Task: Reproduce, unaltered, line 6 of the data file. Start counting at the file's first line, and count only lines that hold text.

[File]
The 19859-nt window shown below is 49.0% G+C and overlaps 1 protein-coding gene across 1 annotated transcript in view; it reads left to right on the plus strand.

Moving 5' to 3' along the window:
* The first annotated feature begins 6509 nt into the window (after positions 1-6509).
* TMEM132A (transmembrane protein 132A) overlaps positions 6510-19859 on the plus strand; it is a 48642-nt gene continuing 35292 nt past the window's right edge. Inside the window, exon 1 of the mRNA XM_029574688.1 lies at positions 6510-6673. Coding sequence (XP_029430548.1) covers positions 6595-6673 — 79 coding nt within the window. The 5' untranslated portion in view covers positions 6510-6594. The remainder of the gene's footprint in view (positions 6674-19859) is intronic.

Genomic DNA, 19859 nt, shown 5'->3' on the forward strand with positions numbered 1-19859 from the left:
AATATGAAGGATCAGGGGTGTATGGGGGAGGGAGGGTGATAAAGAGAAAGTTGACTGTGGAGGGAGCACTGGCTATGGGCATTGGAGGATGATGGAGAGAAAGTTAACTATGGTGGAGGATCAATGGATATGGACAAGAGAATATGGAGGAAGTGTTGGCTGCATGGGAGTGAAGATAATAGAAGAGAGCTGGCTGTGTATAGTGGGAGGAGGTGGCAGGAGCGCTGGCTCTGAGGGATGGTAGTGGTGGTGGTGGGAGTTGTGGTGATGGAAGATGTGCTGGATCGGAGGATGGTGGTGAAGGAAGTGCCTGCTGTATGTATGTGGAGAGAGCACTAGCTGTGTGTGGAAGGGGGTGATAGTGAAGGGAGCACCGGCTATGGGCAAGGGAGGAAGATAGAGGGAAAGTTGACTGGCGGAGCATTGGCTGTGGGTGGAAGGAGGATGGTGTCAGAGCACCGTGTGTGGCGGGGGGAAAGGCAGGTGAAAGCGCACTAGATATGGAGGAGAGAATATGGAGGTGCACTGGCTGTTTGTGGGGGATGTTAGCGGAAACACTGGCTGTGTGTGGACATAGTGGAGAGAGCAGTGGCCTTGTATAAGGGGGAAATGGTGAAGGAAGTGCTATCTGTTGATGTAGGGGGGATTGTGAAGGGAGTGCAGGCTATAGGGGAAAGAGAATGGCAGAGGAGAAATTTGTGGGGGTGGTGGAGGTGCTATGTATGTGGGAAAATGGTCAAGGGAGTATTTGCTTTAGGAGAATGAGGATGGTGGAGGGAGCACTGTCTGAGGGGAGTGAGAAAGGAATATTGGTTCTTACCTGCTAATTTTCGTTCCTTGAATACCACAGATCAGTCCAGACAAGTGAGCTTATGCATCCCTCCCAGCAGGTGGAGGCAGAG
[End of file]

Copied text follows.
AATATGAAGGATCAGGGGTGTATGGGGGAGGGAGGGTGATAAAGAGAAAGTTGACTGTGGAGGGAGCACTGGCTATGGGCATTGGAGGATGATGGAGAGAAAGTTAACTATGGTGGAGGATCAATGGATATGGACAAGAGAATATGGAGGAAGTGTTGGCTGCATGGGAGTGAAGATAATAGAAGAGAGCTGGCTGTGTATAGTGGGAGGAGGTGGCAGGAGCGCTGGCTCTGAGGGATGGTAGTGGTGGTGGTGGGAGTTGTGGTGATGGAAGATGTGCTGGATCGGAGGATGGTGGTGAAGGAAGTGCCTGCTGTATGTATGTGGAGAGAGCACTAGCTGTGTGTGGAAGGGGGTGATAGTGAAGGGAGCACCGGCTATGGGCAAGGGAGGAAGATAGAGGGAAAGTTGACTGGCGGAGCATTGGCTGTGGGTGGAAGGAGGATGGTGTCAGAGCACCGTGTGTGGCGGGGGGAAAGGCAGGTGAAAGCGCACTAGATATGGAGGAGAGAATATGGAGGTGCACTGGCTGTTTGTGGGGGATGTTAGCGGAAACACTGGCTGTGTGTGGACATAGTGGAGAGAGCAGTGGCCTTGTATAAGGGGGAAATGGTGAAGGAAGTGCTATCTGTTGATGTAGGGGGGATTGTGAAGGGAGTGCAGGCTATAGGGGAAAGAGAATGGCAGAGGAGAAATTTGTGGGGGTGGTGGAGGTGCTATGTATGTGGGAAAATGGTCAAGGGAGTATTTGCTTTAGGAGAATGAGGATGGTGGAGGGAGCACTGTCTGAGGGGAGTGAGAAAGGAATATTGGTTCTTACCTGCTAATTTTCGTTCCTTGAATACCACAGATCAGTCCAGACAAGTGAGCTTATGCATCCCTCCCAGCAGGTGGAGGCAGAG